Static vs. Dynamic IP address and email blocking

Stuart Jansen sjansen at
Fri Apr 6 07:25:17 MDT 2007

On Fri, 2007-04-06 at 07:02 -0600, Dr. Scott S. Jones wrote:
> I recently switched from Qwest/Xmission, where I believe I had a Static IP
> address for DSL to my office, to Comcast, with dynamic IP address. I am now
> running into several problems with sending email.
> I can't email to AOL accounts, two of which belong to my Mother. Similarly,
> I can't email to MSN accounts.

Gone are the days when Linux geeks could run their own servers on a
cheap DSL or cable connection. There may be some lucky stragglers, but
you'll probably be best off upgrading to a more friendly ISP or an
expensive business quality connection, or renting space on a virtual

You can use dyndns for simple things like hosting a Web site. (Until
Comcast notices and decides your violating their ToS.) But email is
going to be a bigger problem. Blame SPAM. Many people, AOL and MSN
included, just block residential IP addresses because they produce so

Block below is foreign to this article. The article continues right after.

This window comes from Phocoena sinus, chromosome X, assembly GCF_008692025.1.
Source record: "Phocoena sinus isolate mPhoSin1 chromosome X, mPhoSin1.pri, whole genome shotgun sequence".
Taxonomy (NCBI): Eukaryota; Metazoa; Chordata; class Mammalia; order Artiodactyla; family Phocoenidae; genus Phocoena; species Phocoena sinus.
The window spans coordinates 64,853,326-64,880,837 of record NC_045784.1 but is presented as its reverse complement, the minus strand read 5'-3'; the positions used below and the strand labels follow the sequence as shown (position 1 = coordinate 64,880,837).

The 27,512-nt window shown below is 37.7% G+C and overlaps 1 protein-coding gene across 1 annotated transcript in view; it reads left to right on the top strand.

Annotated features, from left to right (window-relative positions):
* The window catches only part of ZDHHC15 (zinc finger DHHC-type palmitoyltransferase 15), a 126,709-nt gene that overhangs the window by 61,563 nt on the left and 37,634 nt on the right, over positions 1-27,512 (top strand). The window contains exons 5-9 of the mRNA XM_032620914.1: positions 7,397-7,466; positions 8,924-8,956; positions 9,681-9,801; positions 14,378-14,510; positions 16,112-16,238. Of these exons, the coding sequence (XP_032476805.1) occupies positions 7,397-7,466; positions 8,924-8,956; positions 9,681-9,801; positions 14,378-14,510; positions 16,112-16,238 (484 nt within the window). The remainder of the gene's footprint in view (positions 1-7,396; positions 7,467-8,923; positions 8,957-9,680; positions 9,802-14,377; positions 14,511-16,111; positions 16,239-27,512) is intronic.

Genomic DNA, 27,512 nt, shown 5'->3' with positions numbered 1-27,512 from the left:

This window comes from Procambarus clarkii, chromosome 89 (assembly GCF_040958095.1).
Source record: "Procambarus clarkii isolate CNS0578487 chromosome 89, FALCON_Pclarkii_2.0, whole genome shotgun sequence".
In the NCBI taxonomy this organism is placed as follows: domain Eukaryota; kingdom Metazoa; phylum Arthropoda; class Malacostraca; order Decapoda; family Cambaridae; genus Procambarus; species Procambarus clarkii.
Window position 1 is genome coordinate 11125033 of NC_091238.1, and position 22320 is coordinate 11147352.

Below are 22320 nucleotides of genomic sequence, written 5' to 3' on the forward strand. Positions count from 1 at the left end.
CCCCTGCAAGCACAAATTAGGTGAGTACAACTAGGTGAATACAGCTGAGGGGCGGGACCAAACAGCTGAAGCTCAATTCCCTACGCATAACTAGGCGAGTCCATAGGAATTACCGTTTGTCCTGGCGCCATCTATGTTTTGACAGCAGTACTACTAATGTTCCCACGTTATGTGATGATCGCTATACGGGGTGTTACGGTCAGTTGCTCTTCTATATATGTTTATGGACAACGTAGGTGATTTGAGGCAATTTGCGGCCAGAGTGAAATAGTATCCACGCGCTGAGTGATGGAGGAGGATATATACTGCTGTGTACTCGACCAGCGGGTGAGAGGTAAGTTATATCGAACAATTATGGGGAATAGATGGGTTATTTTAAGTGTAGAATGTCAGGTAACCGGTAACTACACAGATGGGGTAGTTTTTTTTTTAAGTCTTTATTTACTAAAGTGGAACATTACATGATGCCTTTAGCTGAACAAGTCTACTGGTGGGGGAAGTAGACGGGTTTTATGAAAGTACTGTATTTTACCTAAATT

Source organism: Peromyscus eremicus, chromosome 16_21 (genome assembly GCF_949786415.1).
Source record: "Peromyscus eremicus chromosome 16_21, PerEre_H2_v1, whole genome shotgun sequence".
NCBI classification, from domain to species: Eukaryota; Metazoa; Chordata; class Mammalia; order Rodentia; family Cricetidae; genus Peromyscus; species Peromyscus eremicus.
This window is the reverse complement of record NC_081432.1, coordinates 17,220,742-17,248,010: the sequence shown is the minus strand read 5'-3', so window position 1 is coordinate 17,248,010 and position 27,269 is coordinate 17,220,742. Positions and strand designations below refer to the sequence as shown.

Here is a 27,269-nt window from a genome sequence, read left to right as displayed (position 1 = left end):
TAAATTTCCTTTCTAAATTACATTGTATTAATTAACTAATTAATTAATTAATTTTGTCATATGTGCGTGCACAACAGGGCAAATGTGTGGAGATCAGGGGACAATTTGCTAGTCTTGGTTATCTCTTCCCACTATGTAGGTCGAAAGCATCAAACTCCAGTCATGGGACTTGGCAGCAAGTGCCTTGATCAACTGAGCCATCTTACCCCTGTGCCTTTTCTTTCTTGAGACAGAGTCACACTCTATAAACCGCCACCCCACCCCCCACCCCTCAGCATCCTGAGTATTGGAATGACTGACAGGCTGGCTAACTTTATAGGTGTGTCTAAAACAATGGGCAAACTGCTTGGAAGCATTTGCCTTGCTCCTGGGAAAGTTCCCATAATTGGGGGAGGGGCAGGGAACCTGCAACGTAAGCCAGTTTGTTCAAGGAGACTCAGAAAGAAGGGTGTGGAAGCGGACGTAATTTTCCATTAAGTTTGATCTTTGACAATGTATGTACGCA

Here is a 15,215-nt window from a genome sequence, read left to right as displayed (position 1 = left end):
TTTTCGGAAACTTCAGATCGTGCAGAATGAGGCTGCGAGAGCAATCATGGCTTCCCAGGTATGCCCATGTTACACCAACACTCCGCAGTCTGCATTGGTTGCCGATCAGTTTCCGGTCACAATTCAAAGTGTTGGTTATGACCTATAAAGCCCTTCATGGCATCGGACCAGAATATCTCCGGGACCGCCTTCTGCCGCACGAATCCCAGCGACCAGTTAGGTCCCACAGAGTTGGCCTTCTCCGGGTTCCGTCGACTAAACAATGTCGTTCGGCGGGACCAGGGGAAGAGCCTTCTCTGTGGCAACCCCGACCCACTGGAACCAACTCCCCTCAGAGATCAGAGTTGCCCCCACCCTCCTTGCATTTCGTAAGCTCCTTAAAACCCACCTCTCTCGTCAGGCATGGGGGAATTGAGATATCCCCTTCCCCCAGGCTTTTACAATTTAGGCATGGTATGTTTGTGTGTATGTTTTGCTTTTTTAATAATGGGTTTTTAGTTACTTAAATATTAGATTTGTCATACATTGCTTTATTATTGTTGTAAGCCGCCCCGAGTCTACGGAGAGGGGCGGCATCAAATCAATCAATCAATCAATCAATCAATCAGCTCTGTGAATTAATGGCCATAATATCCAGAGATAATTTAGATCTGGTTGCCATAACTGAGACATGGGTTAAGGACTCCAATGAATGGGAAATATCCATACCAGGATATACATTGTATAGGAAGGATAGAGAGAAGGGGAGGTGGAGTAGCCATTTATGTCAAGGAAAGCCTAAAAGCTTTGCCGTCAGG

much SPAM.

You can continue to send email out, but instead of sending it directly
to AOL or MSN, you will have to configure your MTA to relay every
message through your ISP's MTA. Because your ISP's MTA has a
non-residential IP, AOL and MSN are more willing to trust it.

As for incoming mail, you might be able to pull something off with
dyndns, but it's only going to get harder with time. One of the major
reasons I run my own MTA is so I have complete control over SPAM
filtering. If Comcast isn't already doing it, I bet it's only a matter
of time before they automatically filter all email going to an IP they
own as a "service" whether you want it or not. Which will probably mean
they'll throw away messages you want to receive.

Your going to be better off ponying up the money for hosted solution.
Virtual hosting is cheapest. I've been happy with both Linode and

Stuart Jansen              e-mail/jabber: sjansen at
                           google talk:   stuart.jansen at

"However beautiful the strategy, you should occasionally look at 
the results." -- Winston Churchill
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